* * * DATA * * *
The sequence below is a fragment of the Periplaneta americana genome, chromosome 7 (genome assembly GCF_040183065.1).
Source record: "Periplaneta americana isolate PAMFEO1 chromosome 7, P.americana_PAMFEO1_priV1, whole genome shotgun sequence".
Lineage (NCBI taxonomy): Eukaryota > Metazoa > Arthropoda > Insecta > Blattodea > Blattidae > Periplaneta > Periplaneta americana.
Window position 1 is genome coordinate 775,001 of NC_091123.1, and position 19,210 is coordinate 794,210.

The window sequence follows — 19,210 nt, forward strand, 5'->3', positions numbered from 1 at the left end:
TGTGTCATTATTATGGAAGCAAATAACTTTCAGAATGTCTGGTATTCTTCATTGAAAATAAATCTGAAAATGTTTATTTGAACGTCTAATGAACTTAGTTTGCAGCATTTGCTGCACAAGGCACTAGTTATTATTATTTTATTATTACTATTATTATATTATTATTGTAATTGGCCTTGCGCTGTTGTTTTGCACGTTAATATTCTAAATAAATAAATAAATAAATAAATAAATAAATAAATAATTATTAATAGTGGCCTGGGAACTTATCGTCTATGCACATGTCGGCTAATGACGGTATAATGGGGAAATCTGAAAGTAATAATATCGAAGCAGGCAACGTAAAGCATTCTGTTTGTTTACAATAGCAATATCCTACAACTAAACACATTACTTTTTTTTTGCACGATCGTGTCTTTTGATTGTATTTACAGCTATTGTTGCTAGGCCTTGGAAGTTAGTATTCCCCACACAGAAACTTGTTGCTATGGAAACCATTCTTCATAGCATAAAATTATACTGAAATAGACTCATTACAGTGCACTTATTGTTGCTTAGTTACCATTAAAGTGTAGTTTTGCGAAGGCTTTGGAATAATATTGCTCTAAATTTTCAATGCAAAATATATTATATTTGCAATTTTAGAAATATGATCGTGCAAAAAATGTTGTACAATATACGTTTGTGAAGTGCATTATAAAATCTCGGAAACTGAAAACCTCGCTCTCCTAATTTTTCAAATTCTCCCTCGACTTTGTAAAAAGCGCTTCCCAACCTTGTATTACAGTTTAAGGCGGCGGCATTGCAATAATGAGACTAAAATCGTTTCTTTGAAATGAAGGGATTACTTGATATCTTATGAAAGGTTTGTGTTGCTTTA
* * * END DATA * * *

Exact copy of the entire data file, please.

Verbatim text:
The sequence below is a fragment of the Periplaneta americana genome, chromosome 7 (genome assembly GCF_040183065.1).
Source record: "Periplaneta americana isolate PAMFEO1 chromosome 7, P.americana_PAMFEO1_priV1, whole genome shotgun sequence".
Lineage (NCBI taxonomy): Eukaryota > Metazoa > Arthropoda > Insecta > Blattodea > Blattidae > Periplaneta > Periplaneta americana.
Window position 1 is genome coordinate 775,001 of NC_091123.1, and position 19,210 is coordinate 794,210.

The window sequence follows — 19,210 nt, forward strand, 5'->3', positions numbered from 1 at the left end:
TGTGTCATTATTATGGAAGCAAATAACTTTCAGAATGTCTGGTATTCTTCATTGAAAATAAATCTGAAAATGTTTATTTGAACGTCTAATGAACTTAGTTTGCAGCATTTGCTGCACAAGGCACTAGTTATTATTATTTTATTATTACTATTATTATATTATTATTGTAATTGGCCTTGCGCTGTTGTTTTGCACGTTAATATTCTAAATAAATAAATAAATAAATAAATAAATAAATAAATAATTATTAATAGTGGCCTGGGAACTTATCGTCTATGCACATGTCGGCTAATGACGGTATAATGGGGAAATCTGAAAGTAATAATATCGAAGCAGGCAACGTAAAGCATTCTGTTTGTTTACAATAGCAATATCCTACAACTAAACACATTACTTTTTTTTTGCACGATCGTGTCTTTTGATTGTATTTACAGCTATTGTTGCTAGGCCTTGGAAGTTAGTATTCCCCACACAGAAACTTGTTGCTATGGAAACCATTCTTCATAGCATAAAATTATACTGAAATAGACTCATTACAGTGCACTTATTGTTGCTTAGTTACCATTAAAGTGTAGTTTTGCGAAGGCTTTGGAATAATATTGCTCTAAATTTTCAATGCAAAATATATTATATTTGCAATTTTAGAAATATGATCGTGCAAAAAATGTTGTACAATATACGTTTGTGAAGTGCATTATAAAATCTCGGAAACTGAAAACCTCGCTCTCCTAATTTTTCAAATTCTCCCTCGACTTTGTAAAAAGCGCTTCCCAACCTTGTATTACAGTTTAAGGCGGCGGCATTGCAATAATGAGACTAAAATCGTTTCTTTGAAATGAAGGGATTACTTGATATCTTATGAAAGGTTTGTGTTGCTTTA